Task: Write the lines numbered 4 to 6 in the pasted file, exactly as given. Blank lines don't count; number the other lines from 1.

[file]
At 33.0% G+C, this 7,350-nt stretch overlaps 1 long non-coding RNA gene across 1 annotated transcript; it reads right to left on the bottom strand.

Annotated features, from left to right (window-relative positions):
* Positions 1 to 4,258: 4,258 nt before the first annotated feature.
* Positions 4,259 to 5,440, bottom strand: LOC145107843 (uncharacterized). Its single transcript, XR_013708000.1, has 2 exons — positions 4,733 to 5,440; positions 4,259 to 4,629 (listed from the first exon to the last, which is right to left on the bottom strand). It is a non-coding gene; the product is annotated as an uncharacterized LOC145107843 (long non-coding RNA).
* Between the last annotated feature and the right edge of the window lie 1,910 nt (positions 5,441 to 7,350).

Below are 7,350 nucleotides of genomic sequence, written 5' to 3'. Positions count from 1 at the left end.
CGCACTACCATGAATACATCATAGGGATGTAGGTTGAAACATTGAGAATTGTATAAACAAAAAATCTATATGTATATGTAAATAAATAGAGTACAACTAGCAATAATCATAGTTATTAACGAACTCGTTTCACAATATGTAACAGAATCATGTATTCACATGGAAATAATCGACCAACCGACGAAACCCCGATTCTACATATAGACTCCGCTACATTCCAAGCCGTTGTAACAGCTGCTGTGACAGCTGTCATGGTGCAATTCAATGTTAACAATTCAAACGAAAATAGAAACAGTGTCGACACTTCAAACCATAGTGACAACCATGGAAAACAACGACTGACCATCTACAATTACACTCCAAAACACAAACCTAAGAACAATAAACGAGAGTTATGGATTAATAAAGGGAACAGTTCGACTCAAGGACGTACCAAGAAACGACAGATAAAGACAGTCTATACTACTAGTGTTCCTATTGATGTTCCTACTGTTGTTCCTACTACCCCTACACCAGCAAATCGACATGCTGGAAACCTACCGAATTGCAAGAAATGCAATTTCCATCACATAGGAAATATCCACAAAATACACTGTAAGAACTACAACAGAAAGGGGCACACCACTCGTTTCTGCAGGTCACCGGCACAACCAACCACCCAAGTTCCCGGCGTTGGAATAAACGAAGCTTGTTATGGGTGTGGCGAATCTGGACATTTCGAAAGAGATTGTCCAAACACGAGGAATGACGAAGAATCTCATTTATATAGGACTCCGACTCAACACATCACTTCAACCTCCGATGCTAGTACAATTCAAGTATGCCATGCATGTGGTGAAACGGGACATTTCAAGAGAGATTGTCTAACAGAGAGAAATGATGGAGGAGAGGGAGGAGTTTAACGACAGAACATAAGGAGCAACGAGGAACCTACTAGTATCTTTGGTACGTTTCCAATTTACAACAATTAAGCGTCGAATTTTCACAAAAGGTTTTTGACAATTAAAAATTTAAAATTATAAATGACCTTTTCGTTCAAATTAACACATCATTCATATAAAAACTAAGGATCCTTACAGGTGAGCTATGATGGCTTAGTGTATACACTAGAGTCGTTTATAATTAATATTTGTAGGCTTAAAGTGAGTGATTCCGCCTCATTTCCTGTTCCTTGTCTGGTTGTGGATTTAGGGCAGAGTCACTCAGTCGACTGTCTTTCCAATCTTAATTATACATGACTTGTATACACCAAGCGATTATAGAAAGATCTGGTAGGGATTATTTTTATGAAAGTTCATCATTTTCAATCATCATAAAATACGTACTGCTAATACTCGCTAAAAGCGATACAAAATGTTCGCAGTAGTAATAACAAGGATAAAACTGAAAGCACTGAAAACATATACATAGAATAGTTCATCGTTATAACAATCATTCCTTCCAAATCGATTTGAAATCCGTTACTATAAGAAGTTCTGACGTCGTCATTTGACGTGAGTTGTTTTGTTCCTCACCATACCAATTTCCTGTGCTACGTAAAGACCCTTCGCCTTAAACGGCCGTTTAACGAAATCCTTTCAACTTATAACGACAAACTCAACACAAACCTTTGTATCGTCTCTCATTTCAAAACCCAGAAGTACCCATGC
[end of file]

* Positions 4,259 to 5,440, bottom strand: LOC145107843 (uncharacterized). Its single transcript, XR_013708000.1, has 2 exons — positions 4,733 to 5,440; positions 4,259 to 4,629 (listed from the first exon to the last, which is right to left on the bottom strand). It is a non-coding gene; the product is annotated as an uncharacterized LOC145107843 (long non-coding RNA).
* Between the last annotated feature and the right edge of the window lie 1,910 nt (positions 5,441 to 7,350).

Below are 7,350 nucleotides of genomic sequence, written 5' to 3'. Positions count from 1 at the left end.